Now, H7N9 gives a remarkable example, both of emerging infection risk and of the value of collaboration. H7N9 influenza is a combination of various different types of influenza and when you ask a public health expert what keeps you up at night work-wise, they will say influenza. Because there's nothing that can kill as many people as influenza. In 1918, more than 50 million people around the world were killed by flu. An average year, over 10,000 people are killed by flu in this country. H7N9 influenza is a form of influenza which is highly lethal, which spreads readily from animals to people, which doesn't make the animal sick so we can't cull the flocks, for which we don't yet have an effective vaccine, though we're working hard on it. And for which we have virtually no natural immunity from prior infections.
The only thing protecting us from a global pandemic right now is the fact that it doesn't yet spread from person to person. I can't predict if that's going to happen tomorrow, in ten years or never. But when it comes to new emerging infectious diseases, the question is not whether, it's when and where.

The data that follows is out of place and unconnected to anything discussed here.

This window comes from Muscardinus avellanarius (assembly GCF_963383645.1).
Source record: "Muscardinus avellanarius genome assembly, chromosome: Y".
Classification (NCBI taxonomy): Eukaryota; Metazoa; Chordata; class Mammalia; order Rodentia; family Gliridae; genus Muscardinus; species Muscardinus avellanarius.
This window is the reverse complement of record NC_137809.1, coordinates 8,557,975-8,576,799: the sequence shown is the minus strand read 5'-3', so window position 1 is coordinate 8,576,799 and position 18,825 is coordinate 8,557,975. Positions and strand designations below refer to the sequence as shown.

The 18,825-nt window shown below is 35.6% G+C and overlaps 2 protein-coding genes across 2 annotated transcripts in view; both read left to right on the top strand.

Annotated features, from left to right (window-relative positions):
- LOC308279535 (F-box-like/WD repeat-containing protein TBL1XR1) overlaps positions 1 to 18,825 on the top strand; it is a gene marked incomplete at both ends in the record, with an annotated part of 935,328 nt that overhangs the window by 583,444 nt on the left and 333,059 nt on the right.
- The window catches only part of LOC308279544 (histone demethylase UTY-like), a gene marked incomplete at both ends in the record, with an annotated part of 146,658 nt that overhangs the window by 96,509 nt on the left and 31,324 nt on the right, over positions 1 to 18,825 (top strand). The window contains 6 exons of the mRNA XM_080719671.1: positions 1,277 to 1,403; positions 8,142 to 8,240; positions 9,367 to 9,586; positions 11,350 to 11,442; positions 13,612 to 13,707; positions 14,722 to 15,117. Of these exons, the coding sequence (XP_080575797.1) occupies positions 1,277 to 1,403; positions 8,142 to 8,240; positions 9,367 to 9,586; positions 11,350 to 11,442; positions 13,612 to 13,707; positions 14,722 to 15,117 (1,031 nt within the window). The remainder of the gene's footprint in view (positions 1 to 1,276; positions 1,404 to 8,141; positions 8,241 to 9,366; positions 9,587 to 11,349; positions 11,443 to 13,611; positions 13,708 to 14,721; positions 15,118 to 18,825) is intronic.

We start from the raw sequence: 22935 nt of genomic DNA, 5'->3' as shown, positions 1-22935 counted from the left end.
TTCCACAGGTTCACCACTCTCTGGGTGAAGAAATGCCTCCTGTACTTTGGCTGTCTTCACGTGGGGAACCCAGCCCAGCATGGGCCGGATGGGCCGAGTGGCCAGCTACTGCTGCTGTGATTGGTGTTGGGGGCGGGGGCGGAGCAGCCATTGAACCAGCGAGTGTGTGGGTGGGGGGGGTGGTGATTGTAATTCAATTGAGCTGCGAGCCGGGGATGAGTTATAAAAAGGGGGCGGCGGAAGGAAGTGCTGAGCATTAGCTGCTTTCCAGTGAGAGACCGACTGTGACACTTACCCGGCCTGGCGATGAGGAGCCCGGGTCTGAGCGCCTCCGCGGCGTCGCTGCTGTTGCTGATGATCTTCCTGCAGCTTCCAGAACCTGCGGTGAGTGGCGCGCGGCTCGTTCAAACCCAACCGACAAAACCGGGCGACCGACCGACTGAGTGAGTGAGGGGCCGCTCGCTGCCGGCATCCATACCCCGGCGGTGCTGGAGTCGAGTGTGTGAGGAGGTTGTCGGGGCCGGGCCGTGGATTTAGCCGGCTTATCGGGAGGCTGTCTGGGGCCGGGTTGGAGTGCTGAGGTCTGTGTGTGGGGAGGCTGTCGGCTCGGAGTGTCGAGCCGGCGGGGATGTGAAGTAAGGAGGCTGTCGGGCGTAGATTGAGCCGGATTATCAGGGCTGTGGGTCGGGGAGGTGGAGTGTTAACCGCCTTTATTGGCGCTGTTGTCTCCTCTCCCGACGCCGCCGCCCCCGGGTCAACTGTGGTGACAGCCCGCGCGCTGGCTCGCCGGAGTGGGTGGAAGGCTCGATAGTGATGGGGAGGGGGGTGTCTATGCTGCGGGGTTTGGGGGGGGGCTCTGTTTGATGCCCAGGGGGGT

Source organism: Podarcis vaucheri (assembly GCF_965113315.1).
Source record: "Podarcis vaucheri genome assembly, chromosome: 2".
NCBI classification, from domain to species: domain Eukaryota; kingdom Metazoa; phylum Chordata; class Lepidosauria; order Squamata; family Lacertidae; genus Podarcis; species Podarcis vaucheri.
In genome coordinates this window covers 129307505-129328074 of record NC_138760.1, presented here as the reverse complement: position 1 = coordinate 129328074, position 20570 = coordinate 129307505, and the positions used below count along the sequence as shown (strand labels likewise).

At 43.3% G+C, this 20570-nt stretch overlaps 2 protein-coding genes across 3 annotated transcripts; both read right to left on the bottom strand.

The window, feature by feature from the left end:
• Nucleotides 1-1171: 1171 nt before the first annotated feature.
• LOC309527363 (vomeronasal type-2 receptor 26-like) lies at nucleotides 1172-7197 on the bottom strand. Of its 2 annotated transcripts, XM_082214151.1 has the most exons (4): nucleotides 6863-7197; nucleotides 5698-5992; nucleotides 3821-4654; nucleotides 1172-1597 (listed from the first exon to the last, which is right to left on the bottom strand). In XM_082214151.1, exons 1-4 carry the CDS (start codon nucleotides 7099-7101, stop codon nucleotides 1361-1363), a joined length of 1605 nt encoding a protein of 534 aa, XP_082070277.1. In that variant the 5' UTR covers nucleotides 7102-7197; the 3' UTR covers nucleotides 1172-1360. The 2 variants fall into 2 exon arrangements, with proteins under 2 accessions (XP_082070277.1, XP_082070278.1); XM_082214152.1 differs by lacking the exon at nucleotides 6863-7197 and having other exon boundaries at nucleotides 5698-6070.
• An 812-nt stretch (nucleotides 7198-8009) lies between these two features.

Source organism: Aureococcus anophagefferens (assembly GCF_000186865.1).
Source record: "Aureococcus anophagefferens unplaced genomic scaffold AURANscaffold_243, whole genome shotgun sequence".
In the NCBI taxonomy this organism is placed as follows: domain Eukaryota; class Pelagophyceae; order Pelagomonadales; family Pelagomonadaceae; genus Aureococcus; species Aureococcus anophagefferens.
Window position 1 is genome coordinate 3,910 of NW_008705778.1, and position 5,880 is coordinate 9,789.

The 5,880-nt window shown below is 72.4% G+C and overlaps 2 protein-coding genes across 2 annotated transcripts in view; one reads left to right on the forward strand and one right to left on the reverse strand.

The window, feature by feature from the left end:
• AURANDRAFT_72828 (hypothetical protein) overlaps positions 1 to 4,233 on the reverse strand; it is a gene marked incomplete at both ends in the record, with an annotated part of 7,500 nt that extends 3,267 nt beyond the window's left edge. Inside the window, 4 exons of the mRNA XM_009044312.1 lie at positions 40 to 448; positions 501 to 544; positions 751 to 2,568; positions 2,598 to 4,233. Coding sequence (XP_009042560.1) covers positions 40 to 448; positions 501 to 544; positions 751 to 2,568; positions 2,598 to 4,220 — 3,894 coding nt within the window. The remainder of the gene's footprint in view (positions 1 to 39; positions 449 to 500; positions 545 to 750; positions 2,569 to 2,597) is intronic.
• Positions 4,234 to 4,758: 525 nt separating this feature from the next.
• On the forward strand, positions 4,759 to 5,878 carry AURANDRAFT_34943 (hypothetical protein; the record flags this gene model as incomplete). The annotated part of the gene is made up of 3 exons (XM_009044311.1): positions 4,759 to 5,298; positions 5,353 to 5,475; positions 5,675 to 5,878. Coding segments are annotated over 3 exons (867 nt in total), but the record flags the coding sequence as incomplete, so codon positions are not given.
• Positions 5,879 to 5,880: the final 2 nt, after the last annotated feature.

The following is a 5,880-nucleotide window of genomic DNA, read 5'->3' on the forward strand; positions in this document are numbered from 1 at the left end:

So the first cough to mention is the cough of emerging infectious diseases. And if you think about some of those we've missed, what if we had found HIV 50 years ago and stopped it from spreading widely? What a different world we would have today.
The second cough is the cough of drug resistant tuberculosis. I worked for more than a decade in tuberculosis. In fact, I was infected by tuberculosis while volunteering in the New York City Health Department tuberculosis clinics before I implemented infection control procedures when I became the doctor there. But tuberculosis reminds us that we are all connected by the air we breathe. I remember a patient I cared for for almost two years in New York City. He came from a rural area in Kerala, a southern state of India, and he developed what we would now call extensively drug resistant TB, or XDR TB. He was very difficult to treat, though he was very willing to be treated. His disease was bad. It was so bad that we had to remove part of his lung. It was so bad that we tried experimental treatments. It was so bad that he needed an intravenous medication given to him for about a year. And we were able to do that, in part, because his wife was a nurse and so she could actually administer the medications.